Jesus’s Sermon on the Mount was “not pious platitudes but a call for action among his followers to respect those who are persecuted,” the Rev. Denis Brunelle of St. Luke’s Episcopal Church said last Thursday at an East Hampton Village Board meeting. “Or don’t forget the final judgment in Matthew: When I was hungry did you feed me? When I was naked did you clothe me? When I was homeless did you give me a place to stay? When I was a stranger did you welcome me? And when you did, you did it to me.”
These, he said, are religious values that the East Hampton Clericus, which he heads, is bringing to the immigration issue.
Secular matters were briefly sidelined when Mr. Brunelle delivered an impassioned and defiant statement against the federal government’s intention to deport millions of undocumented immigrants.
Mr. Brunelle thanked Mayor Paul F. Rickenbach Jr. for his Feb. 24 statement in which he declared that the village government would not allow or authorize its personnel to become federal deputies in order to carry out immigration enforcement activities. His further remarks were akin to a sermon, however, encompassing religious teachings from multiple faiths, local and national history, and allegations of exploitation of laborers in an emphatic refutation of federal immigration policy as conducted by the administration of President Donald Trump.
“The policy is the policy,” said Mr. Brunelle, a first-generation American of French-Canadian descent. “But we as clergy have to deal with the people involved.”
He reminded the assembled that the Puritans came to the New World from England to escape religious intolerance. “Then other religions came over and the Puritans didn’t allow them to practice their faith,” he said. That intolerance returned during the wave of migration from Europe in the late-19th and early-20th centuries, he said, citing discrimination against Irish, Italian, and German immigrants. “Intolerance, unfortunately, has been a consequence of the history of this country in many ways,” he said.
That intolerance played out in East Hampton, as well, Mr. Brunelle said. “This village did not allow another religion to have another church until 1848,” he said. “From 1648 there was only one church allowed, the Presbyterian church — no offense against Presbyterians. It wasn’t until 12 Episcopalians got a little ticked off at always having to go seven miles up the road to Sag Harbor, and they said, ‘Enough of this,’ ” that they obtained the property on which St. Luke’s was built.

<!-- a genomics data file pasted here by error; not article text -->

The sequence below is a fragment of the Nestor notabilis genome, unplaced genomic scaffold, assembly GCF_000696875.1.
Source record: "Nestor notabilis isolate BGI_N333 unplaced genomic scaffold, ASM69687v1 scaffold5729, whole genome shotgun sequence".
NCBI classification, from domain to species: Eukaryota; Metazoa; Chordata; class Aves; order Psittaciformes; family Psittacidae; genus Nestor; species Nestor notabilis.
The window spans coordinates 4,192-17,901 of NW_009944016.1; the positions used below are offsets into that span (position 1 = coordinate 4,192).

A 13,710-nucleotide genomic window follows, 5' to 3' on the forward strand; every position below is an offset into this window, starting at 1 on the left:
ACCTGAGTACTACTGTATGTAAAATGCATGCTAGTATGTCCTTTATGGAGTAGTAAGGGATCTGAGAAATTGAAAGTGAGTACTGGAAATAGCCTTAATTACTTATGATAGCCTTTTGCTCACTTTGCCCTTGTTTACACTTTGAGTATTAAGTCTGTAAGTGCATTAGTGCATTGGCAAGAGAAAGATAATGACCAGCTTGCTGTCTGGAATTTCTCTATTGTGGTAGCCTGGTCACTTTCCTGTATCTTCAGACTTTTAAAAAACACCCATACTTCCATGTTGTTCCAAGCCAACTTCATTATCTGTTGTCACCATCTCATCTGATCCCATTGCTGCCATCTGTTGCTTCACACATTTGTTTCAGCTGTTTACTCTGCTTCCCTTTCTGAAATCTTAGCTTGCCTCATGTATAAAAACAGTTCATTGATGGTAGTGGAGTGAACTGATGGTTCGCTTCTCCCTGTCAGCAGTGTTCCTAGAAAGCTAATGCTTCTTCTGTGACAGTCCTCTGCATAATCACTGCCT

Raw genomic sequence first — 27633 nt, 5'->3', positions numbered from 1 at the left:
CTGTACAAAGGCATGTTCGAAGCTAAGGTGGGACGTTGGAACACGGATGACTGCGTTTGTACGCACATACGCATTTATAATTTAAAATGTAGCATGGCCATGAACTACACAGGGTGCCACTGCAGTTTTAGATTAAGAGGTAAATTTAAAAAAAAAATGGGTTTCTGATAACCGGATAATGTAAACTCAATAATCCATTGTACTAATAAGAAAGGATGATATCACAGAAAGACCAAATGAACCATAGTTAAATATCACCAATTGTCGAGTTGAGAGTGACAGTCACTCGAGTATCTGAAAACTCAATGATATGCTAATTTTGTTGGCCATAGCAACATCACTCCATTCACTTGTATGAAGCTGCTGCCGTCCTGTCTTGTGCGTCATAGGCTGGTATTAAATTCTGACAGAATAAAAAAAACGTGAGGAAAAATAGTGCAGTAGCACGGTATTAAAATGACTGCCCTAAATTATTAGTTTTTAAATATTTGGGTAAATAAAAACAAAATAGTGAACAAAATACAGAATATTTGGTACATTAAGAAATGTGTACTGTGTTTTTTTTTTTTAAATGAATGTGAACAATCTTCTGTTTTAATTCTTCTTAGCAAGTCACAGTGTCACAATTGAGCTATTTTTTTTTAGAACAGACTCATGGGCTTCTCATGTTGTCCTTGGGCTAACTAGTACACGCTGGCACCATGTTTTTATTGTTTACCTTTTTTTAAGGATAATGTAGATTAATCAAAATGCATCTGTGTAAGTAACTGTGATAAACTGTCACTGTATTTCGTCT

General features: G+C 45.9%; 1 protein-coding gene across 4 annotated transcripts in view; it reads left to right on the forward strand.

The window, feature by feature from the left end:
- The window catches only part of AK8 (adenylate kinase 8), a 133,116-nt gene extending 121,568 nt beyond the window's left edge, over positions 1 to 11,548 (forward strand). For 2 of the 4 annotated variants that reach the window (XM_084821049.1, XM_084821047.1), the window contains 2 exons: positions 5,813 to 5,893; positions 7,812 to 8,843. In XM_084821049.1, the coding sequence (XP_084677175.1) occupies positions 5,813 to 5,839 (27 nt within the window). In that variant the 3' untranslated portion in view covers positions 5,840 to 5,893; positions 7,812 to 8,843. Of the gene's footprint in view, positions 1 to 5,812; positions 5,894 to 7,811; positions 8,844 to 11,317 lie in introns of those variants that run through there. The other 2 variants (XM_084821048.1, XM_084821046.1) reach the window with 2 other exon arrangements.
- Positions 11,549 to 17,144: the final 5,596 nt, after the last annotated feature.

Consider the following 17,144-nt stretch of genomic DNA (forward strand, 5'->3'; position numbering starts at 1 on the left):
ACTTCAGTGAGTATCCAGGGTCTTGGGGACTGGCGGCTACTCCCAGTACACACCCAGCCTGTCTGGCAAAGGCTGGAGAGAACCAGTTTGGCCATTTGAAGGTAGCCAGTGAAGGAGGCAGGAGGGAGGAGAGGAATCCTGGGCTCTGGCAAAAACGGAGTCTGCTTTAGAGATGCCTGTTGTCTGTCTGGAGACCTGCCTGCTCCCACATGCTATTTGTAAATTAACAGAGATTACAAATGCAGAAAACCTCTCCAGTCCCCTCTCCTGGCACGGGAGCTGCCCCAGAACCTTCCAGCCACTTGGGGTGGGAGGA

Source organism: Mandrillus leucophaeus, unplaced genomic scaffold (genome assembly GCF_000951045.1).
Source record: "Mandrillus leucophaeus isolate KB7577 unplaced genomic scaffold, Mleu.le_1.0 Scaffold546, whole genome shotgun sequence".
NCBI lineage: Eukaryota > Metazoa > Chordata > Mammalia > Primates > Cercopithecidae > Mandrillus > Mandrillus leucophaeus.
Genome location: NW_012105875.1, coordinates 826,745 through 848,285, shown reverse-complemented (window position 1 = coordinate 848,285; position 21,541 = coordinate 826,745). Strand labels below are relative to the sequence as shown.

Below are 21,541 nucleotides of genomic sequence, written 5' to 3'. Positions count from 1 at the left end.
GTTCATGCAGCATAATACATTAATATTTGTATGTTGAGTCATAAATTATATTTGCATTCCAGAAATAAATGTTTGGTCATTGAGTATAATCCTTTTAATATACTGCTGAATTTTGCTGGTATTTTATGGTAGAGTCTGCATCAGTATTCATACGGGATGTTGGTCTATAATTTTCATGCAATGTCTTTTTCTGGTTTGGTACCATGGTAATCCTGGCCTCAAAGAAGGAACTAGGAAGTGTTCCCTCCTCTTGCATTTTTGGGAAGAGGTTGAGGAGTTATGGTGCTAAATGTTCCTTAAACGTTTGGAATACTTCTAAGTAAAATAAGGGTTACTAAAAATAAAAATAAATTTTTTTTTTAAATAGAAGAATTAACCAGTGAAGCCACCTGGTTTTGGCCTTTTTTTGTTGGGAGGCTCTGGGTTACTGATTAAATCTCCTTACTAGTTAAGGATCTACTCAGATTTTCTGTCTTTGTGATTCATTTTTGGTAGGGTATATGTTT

The Clericus, he said, seeks to bring people together and end intolerance. He confessed an aversion to the word tolerance, however, “because tolerance means I don’t have to respect you, tolerance says I don’t have to like you in any shape or form. I just will be in your presence. . . . I think it’s about respect, and dignity.”
Mr. Brunelle recalled how Rabbi Sheldon Zimmerman of the Jewish Center of the Hamptons, another member of the Clericus, had reminded him and other clergy that it is “a blessing . . . to permit others to live among us in peace and security.” Rabbi Zimmerman, he said, had pointed to a teaching from the Torah: “When strangers reside with you in your land, you shall not wrong them. The strangers who reside with you shall be to you as your citizens; you shall love each one as yourself, for you were strangers in the land of Egypt.”
“The premise of the Clericus as we approach the issue is one of respecting the integrity and the dignity of every human being that is in this village and in this town.” Parents should not be taken away in the middle of the night, leaving children behind, “and it has happened,” he said. “We want to respect the dignity and integrity of every human being when we know that there are contractors who go past the railroad station and hire people but don’t give them an opportunity to get lunch.”
The Clericus established a bagged-lunch program in which meals are distributed to the laborers who gather at the Long Island Rail Road station in East Hampton on Thursdays, Fridays, and Saturdays. However, Mr. Brunelle said on Tuesday, “we’re seeing a dramatic decrease in numbers” at the train station, as undocumented immigrants are too afraid to appear in public lest they be detained and perhaps deported by immigration authorities.
At the work session, Mr. Brunelle cited a report he said was given to Cantor Debra Stein of the Jewish Center of the Hamptons alleging that a contractor had refused to pay three documented laborers for three days of work.
The Clericus, through the Rev. Gerardo Roma Garcia, who leads a Latino ministry at St. Luke’s, has also implemented a program in which clothing is laundered free of charge on the first Sunday of each month. The program is not just for Latinos, Mr. Brunelle said, but also for “anyone trying to balance between the cost of laundry and food or medicine.”
The Clericus is also “trying to seek a way to provide legal help whenever we can,” and its members have discussed houses of worship that could serve as sanctuaries, although “that in itself does not protect” undocumented immigrants from detention or deportation, he said on Tuesday. Immigration agents, he said, “can still walk into a church and arrest people. They don’t because of the publicity it would render them.”
“We are working together to help address it from our spiritual point of view, from the Gospel mandate point of view, from the Torah point of view,” Mr. Brunelle told the board, “that no one is illegal, because that denies their likeness in the image of God. They may not be documented, and we may not like that, but they still deserve respect and integrity and justice.”